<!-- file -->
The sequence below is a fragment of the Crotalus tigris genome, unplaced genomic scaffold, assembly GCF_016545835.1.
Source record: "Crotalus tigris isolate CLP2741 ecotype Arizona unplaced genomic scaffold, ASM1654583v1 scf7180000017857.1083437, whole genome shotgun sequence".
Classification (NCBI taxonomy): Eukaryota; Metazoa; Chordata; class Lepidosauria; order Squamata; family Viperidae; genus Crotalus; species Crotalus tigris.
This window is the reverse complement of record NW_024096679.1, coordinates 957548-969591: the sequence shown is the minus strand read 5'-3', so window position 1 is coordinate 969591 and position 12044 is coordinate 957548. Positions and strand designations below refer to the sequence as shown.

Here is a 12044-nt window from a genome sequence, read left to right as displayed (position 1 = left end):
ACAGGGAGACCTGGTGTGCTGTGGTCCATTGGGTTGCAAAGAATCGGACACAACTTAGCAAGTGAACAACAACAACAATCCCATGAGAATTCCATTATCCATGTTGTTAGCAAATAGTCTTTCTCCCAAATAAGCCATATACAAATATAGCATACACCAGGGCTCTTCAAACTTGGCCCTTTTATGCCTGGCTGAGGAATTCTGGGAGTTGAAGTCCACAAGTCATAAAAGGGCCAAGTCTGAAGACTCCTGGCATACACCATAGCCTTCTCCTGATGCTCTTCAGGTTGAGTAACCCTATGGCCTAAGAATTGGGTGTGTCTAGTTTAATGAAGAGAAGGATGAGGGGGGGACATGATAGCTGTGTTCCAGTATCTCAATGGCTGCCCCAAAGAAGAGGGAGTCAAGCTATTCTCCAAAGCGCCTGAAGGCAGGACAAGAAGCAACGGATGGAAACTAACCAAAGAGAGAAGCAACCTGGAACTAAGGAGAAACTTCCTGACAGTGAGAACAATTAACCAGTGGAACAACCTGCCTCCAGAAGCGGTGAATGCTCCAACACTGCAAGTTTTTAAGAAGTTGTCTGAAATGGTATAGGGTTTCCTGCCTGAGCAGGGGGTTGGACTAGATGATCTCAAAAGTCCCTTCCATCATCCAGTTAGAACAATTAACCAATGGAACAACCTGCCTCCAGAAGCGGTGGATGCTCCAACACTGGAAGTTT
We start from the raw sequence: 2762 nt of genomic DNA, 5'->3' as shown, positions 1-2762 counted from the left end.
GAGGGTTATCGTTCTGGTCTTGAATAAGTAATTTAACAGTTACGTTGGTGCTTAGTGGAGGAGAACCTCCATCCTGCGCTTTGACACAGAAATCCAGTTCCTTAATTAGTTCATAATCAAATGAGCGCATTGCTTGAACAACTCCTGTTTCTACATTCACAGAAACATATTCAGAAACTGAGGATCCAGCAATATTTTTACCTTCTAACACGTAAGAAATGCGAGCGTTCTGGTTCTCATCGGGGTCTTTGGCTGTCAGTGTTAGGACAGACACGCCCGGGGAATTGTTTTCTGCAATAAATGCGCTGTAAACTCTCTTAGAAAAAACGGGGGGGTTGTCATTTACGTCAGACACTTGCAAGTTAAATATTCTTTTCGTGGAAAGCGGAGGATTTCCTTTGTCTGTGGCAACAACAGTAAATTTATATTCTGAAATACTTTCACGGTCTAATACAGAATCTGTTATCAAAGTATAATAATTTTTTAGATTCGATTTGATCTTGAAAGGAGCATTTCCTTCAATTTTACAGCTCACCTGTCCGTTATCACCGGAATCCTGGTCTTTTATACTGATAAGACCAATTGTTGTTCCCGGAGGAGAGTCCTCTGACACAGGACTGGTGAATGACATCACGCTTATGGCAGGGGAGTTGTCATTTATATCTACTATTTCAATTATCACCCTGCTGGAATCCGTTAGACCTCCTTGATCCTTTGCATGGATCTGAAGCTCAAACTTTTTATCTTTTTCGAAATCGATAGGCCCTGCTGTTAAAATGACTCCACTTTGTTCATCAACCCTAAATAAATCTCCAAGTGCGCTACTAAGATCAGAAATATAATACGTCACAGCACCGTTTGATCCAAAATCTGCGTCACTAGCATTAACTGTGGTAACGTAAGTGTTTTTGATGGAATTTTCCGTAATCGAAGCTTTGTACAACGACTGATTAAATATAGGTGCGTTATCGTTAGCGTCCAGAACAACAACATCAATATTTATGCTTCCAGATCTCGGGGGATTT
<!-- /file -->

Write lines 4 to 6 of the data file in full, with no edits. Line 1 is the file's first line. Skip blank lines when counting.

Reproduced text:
This window is the reverse complement of record NW_024096679.1, coordinates 957548-969591: the sequence shown is the minus strand read 5'-3', so window position 1 is coordinate 969591 and position 12044 is coordinate 957548. Positions and strand designations below refer to the sequence as shown.

Here is a 12044-nt window from a genome sequence, read left to right as displayed (position 1 = left end):
ACAGGGAGACCTGGTGTGCTGTGGTCCATTGGGTTGCAAAGAATCGGACACAACTTAGCAAGTGAACAACAACAACAATCCCATGAGAATTCCATTATCCATGTTGTTAGCAAATAGTCTTTCTCCCAAATAAGCCATATACAAATATAGCATACACCAGGGCTCTTCAAACTTGGCCCTTTTATGCCTGGCTGAGGAATTCTGGGAGTTGAAGTCCACAAGTCATAAAAGGGCCAAGTCTGAAGACTCCTGGCATACACCATAGCCTTCTCCTGATGCTCTTCAGGTTGAGTAACCCTATGGCCTAAGAATTGGGTGTGTCTAGTTTAATGAAGAGAAGGATGAGGGGGGGACATGATAGCTGTGTTCCAGTATCTCAATGGCTGCCCCAAAGAAGAGGGAGTCAAGCTATTCTCCAAAGCGCCTGAAGGCAGGACAAGAAGCAACGGATGGAAACTAACCAAAGAGAGAAGCAACCTGGAACTAAGGAGAAACTTCCTGACAGTGAGAACAATTAACCAGTGGAACAACCTGCCTCCAGAAGCGGTGAATGCTCCAACACTGCAAGTTTTTAAGAAGTTGTCTGAAATGGTATAGGGTTTCCTGCCTGAGCAGGGGGTTGGACTAGATGATCTCAAAAGTCCCTTCCATCATCCAGTTAGAACAATTAACCAATGGAACAACCTGCCTCCAGAAGCGGTGGATGCTCCAACACTGGAAGTTT